New Delhi, Oct 17 : With the first day of Navratri on Saturday, the festival season has begun. But unlike other years, the pandemic is a major concern for most of Delhi’s iconic temples like Jhandewalan and Kalkaji, who are taking measures to strike a balance between honouring religiosity and adhering to COVID precautions. In others like the Noida Kali Bari, ‘bhog’ (prasad) distribution and ‘dhak’ have become things of the past.
The Jhandewalan temple situated near Delhi’s Karol Bagh is dedicated to the Goddess Aadi Shakti. The shrine is said to be built at the same place where an ardent devotee named Badri Bhagat had dreamt of an idol hidden under the ground, ages ago. After excavation, he had discovered the image of the Goddess. Ever since, the temple has held an iconic place in Delhi’s socio-religious life and all the more so during the 9 days of Navratri. The temple will open at 4 in the morning and close after 12 in the night, everyday.
However, this year the crowd has been comparatively thinner on the first day. This is predominantly because of the raging pandemic. At the main entrance, there is a temple assistant who provides hand sanitizer that every devotee has to use. Then there’s a second step where a paramedic checks the temperature. The devotee will be allowed to proceed further only if it is normal. Moreover, it will be a revolving crowd that won’t be allowed to stop. During darshan, devotees have to wear face masks and maintain adequate distance from each other.
In south Delhi’s Kalkaji, another iconic temple stop in Delhi, the rules are almost the same — sanitize hands, temperature check, wear face mask and maintain physical distance. However, when an IANS correspondent visited the temple, it was seen that physical distancing was not being maintained outside the gate where devotees queue up. But the rules of physical distancing were being observed inside the temple premises.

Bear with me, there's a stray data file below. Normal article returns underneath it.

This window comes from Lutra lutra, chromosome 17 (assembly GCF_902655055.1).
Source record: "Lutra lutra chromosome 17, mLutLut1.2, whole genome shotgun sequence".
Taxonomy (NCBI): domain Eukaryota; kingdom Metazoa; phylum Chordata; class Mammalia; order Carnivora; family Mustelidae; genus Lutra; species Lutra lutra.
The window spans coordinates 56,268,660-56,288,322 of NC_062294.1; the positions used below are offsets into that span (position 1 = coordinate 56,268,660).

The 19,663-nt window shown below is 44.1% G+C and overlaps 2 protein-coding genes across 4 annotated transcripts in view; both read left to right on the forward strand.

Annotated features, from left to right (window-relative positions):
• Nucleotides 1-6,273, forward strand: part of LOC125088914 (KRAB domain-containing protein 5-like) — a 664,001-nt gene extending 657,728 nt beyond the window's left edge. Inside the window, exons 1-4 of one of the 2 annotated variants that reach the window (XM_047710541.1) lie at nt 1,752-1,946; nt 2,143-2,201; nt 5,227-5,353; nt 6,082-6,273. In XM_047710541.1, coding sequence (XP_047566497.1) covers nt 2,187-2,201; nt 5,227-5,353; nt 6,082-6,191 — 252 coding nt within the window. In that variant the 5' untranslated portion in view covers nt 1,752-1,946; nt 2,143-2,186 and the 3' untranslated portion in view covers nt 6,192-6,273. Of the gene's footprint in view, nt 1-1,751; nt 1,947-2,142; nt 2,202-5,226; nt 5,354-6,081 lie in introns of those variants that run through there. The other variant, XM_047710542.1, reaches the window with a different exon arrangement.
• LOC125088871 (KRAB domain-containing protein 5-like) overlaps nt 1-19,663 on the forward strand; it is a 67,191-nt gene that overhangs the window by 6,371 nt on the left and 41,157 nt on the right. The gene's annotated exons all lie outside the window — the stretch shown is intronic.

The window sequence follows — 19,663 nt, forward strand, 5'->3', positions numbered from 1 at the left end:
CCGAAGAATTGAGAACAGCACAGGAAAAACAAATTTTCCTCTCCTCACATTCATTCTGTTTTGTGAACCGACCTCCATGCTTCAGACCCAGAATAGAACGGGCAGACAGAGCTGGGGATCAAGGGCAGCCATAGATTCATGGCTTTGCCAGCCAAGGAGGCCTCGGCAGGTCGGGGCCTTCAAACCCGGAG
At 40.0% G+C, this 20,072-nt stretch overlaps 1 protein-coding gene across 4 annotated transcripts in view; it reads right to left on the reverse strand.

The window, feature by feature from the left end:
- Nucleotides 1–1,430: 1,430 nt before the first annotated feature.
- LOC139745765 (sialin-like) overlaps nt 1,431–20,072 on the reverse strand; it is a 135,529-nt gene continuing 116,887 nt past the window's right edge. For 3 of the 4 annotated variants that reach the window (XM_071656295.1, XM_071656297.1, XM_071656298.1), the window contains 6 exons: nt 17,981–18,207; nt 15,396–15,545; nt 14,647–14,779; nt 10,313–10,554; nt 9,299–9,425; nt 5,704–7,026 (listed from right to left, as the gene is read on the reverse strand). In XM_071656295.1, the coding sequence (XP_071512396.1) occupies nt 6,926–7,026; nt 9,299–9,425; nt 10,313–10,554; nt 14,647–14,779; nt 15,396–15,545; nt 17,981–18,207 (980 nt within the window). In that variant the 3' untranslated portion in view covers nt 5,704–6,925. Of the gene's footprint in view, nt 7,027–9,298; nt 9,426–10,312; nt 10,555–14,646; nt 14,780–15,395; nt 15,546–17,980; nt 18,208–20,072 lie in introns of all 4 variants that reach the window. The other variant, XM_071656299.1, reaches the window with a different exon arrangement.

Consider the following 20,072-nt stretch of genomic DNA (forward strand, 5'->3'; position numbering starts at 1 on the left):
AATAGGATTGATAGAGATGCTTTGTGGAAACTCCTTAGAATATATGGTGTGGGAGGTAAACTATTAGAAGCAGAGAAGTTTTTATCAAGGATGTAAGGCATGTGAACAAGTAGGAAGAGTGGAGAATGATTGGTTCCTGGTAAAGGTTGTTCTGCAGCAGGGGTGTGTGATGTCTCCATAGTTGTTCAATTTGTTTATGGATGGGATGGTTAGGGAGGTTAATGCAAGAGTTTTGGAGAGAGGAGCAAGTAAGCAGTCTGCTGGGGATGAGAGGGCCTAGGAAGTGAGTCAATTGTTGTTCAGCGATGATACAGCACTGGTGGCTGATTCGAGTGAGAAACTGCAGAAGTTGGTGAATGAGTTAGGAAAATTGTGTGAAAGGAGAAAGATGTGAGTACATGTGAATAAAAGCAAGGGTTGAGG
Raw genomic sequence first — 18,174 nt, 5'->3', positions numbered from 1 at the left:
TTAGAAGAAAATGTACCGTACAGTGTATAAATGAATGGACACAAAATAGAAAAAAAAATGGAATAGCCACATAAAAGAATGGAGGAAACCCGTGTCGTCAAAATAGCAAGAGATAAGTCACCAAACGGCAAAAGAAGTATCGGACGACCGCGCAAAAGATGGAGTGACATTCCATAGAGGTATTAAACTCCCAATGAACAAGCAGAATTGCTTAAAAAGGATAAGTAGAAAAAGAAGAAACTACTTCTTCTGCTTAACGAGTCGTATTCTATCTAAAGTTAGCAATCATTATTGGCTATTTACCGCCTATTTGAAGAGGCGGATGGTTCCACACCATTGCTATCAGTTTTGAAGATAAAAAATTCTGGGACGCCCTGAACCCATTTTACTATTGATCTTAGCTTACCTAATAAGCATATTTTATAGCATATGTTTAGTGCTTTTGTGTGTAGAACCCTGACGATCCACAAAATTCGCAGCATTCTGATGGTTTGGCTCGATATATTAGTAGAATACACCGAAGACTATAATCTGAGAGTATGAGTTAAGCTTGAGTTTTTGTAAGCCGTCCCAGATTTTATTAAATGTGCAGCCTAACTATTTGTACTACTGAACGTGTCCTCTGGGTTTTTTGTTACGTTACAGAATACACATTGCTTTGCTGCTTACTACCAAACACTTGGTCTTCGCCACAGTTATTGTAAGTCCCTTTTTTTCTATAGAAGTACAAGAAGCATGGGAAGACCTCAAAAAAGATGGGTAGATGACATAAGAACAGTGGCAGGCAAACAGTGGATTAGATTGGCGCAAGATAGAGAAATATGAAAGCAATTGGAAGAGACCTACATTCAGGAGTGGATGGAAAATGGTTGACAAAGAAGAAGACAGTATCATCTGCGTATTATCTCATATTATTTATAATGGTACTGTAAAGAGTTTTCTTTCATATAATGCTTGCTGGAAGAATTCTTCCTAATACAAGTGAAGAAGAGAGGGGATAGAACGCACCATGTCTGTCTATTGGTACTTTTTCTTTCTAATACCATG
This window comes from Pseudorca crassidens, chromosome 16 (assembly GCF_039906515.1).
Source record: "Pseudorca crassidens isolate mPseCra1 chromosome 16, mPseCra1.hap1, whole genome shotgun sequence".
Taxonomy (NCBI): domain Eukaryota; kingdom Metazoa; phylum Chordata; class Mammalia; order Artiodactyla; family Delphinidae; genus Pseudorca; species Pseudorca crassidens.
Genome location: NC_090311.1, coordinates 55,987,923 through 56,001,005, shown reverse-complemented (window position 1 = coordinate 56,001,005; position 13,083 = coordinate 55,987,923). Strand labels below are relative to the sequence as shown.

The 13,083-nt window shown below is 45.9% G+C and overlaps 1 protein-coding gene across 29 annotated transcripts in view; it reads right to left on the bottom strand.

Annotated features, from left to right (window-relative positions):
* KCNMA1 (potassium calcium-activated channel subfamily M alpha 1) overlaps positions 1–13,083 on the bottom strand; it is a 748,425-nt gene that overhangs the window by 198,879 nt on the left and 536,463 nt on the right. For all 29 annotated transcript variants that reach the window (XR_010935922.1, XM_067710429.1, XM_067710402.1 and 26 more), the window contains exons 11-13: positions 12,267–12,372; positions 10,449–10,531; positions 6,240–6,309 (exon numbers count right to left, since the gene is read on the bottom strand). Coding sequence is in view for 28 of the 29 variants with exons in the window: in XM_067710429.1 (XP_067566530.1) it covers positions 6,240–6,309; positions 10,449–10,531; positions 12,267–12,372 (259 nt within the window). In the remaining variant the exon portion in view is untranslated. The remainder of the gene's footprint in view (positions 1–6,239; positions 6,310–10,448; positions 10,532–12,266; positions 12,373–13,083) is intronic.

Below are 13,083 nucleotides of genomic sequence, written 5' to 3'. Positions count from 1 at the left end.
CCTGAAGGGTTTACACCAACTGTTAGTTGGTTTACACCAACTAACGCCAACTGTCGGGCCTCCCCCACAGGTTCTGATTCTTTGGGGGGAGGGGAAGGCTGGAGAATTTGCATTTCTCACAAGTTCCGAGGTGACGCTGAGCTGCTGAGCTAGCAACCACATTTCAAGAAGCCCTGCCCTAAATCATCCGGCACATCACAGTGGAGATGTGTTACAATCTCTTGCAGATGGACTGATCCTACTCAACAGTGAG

Devotees can have ‘darshan’ from a distance at Kalkaji temple. However, a priest confirmed to IANS that neither offering prasad, nor getting it in return, is being allowed this time.
CR Park, which is the heart of Durga Puja celebrations in the national capital, is muted this year with almost all Puja Committees having decided against holding Puja that attracts hundreds and thousands of people. However, the iconic Kali temple will hold a Durga Puja in a “very small fashion”. No Dhak, no outsiders.
It may not be in Delhi, but Noida’s Sector 26 Kali Bari holds one of the biggest Durga Puja in the suburbs. Free lunch for days, cultural activities and a big crowd — all will be replaced with a simple ghat (kalash) Puja where the organizing committee has decided against even a Goddess Durga idol.
Earlier, with Durga Puja round the corner and heralding the festival season, the Delhi Disaster Management Authority (DDMA) last Sunday issued fresh guidelines for holding gatherings, with strict adherence to Covid-19 protocols.
The order stipulates separate entry and exit at every event site, crowd regulation in terms of allowing only people with face masks, among other measures. In closed venues, upto 50 per cent of the hall capacity is allowed, which should not cross 200, while in open areas, the size of the ground and the Union Home Ministry’s SOPs will determine the numbers of individuals.